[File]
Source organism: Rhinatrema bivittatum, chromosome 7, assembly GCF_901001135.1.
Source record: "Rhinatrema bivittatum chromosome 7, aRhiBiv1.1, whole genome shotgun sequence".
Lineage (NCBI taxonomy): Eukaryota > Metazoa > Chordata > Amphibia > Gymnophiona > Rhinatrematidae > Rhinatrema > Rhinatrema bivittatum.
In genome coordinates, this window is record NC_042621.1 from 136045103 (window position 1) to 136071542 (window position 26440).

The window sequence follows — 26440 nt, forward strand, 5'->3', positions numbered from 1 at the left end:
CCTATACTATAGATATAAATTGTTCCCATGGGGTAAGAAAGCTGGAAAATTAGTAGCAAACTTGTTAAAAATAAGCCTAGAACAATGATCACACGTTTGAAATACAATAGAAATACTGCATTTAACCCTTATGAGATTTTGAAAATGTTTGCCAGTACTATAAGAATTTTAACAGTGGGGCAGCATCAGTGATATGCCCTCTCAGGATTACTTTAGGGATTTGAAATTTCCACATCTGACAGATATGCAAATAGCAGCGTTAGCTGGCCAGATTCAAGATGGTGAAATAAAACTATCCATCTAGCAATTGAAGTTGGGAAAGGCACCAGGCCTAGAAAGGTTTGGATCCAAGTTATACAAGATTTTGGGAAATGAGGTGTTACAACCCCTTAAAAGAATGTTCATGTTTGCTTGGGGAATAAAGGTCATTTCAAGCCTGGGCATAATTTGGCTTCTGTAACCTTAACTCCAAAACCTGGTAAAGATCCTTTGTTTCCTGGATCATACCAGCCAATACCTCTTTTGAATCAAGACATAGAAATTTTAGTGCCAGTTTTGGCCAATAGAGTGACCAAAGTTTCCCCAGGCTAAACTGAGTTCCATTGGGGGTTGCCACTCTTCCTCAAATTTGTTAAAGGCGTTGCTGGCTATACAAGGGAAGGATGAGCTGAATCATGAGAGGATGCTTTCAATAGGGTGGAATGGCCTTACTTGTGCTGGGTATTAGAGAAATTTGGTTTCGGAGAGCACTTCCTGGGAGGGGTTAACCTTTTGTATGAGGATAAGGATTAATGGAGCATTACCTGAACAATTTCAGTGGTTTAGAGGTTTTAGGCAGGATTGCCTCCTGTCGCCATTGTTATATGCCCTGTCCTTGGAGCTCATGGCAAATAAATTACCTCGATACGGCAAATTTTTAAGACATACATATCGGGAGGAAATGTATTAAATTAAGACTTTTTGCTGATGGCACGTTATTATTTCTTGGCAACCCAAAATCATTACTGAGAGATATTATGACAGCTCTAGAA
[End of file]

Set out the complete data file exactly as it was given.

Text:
Source organism: Rhinatrema bivittatum, chromosome 7, assembly GCF_901001135.1.
Source record: "Rhinatrema bivittatum chromosome 7, aRhiBiv1.1, whole genome shotgun sequence".
Lineage (NCBI taxonomy): Eukaryota > Metazoa > Chordata > Amphibia > Gymnophiona > Rhinatrematidae > Rhinatrema > Rhinatrema bivittatum.
In genome coordinates, this window is record NC_042621.1 from 136045103 (window position 1) to 136071542 (window position 26440).

The window sequence follows — 26440 nt, forward strand, 5'->3', positions numbered from 1 at the left end:
CCTATACTATAGATATAAATTGTTCCCATGGGGTAAGAAAGCTGGAAAATTAGTAGCAAACTTGTTAAAAATAAGCCTAGAACAATGATCACACGTTTGAAATACAATAGAAATACTGCATTTAACCCTTATGAGATTTTGAAAATGTTTGCCAGTACTATAAGAATTTTAACAGTGGGGCAGCATCAGTGATATGCCCTCTCAGGATTACTTTAGGGATTTGAAATTTCCACATCTGACAGATATGCAAATAGCAGCGTTAGCTGGCCAGATTCAAGATGGTGAAATAAAACTATCCATCTAGCAATTGAAGTTGGGAAAGGCACCAGGCCTAGAAAGGTTTGGATCCAAGTTATACAAGATTTTGGGAAATGAGGTGTTACAACCCCTTAAAAGAATGTTCATGTTTGCTTGGGGAATAAAGGTCATTTCAAGCCTGGGCATAATTTGGCTTCTGTAACCTTAACTCCAAAACCTGGTAAAGATCCTTTGTTTCCTGGATCATACCAGCCAATACCTCTTTTGAATCAAGACATAGAAATTTTAGTGCCAGTTTTGGCCAATAGAGTGACCAAAGTTTCCCCAGGCTAAACTGAGTTCCATTGGGGGTTGCCACTCTTCCTCAAATTTGTTAAAGGCGTTGCTGGCTATACAAGGGAAGGATGAGCTGAATCATGAGAGGATGCTTTCAATAGGGTGGAATGGCCTTACTTGTGCTGGGTATTAGAGAAATTTGGTTTCGGAGAGCACTTCCTGGGAGGGGTTAACCTTTTGTATGAGGATAAGGATTAATGGAGCATTACCTGAACAATTTCAGTGGTTTAGAGGTTTTAGGCAGGATTGCCTCCTGTCGCCATTGTTATATGCCCTGTCCTTGGAGCTCATGGCAAATAAATTACCTCGATACGGCAAATTTTTAAGACATACATATCGGGAGGAAATGTATTAAATTAAGACTTTTTGCTGATGGCACGTTATTATTTCTTGGCAACCCAAAATCATTACTGAGAGATATTATGACAGCTCTAGAA